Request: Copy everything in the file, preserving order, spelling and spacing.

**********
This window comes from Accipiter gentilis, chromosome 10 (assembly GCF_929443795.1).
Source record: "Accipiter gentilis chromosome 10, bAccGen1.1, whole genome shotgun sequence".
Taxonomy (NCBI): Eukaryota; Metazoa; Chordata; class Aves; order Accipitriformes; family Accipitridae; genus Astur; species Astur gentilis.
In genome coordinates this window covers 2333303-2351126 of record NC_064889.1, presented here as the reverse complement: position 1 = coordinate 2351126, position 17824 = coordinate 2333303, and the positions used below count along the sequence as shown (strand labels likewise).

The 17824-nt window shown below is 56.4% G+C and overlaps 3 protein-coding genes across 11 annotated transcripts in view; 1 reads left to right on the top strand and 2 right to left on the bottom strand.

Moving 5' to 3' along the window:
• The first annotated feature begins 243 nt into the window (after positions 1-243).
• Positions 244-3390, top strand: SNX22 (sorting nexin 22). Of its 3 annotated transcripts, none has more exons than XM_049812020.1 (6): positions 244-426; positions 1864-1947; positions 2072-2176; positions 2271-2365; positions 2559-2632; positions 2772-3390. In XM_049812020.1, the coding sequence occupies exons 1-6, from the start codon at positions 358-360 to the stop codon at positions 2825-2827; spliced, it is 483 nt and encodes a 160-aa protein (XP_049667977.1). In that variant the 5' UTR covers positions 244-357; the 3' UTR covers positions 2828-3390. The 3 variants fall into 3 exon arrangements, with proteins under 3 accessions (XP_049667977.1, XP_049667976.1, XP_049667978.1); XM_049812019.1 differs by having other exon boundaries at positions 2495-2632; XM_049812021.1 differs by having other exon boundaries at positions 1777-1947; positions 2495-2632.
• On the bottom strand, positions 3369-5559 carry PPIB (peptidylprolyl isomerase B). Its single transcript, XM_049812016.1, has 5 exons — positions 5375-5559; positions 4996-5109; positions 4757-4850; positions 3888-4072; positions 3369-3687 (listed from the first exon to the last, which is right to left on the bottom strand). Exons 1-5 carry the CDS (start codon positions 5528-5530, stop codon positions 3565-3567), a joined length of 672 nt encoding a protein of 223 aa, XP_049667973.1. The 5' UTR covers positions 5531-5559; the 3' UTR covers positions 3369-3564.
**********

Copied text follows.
This window comes from Accipiter gentilis, chromosome 10 (assembly GCF_929443795.1).
Source record: "Accipiter gentilis chromosome 10, bAccGen1.1, whole genome shotgun sequence".
Taxonomy (NCBI): Eukaryota; Metazoa; Chordata; class Aves; order Accipitriformes; family Accipitridae; genus Astur; species Astur gentilis.
In genome coordinates this window covers 2333303-2351126 of record NC_064889.1, presented here as the reverse complement: position 1 = coordinate 2351126, position 17824 = coordinate 2333303, and the positions used below count along the sequence as shown (strand labels likewise).

The 17824-nt window shown below is 56.4% G+C and overlaps 3 protein-coding genes across 11 annotated transcripts in view; 1 reads left to right on the top strand and 2 right to left on the bottom strand.

Moving 5' to 3' along the window:
• The first annotated feature begins 243 nt into the window (after positions 1-243).
• Positions 244-3390, top strand: SNX22 (sorting nexin 22). Of its 3 annotated transcripts, none has more exons than XM_049812020.1 (6): positions 244-426; positions 1864-1947; positions 2072-2176; positions 2271-2365; positions 2559-2632; positions 2772-3390. In XM_049812020.1, the coding sequence occupies exons 1-6, from the start codon at positions 358-360 to the stop codon at positions 2825-2827; spliced, it is 483 nt and encodes a 160-aa protein (XP_049667977.1). In that variant the 5' UTR covers positions 244-357; the 3' UTR covers positions 2828-3390. The 3 variants fall into 3 exon arrangements, with proteins under 3 accessions (XP_049667977.1, XP_049667976.1, XP_049667978.1); XM_049812019.1 differs by having other exon boundaries at positions 2495-2632; XM_049812021.1 differs by having other exon boundaries at positions 1777-1947; positions 2495-2632.
• On the bottom strand, positions 3369-5559 carry PPIB (peptidylprolyl isomerase B). Its single transcript, XM_049812016.1, has 5 exons — positions 5375-5559; positions 4996-5109; positions 4757-4850; positions 3888-4072; positions 3369-3687 (listed from the first exon to the last, which is right to left on the bottom strand). Exons 1-5 carry the CDS (start codon positions 5528-5530, stop codon positions 3565-3567), a joined length of 672 nt encoding a protein of 223 aa, XP_049667973.1. The 5' UTR covers positions 5531-5559; the 3' UTR covers positions 3369-3564.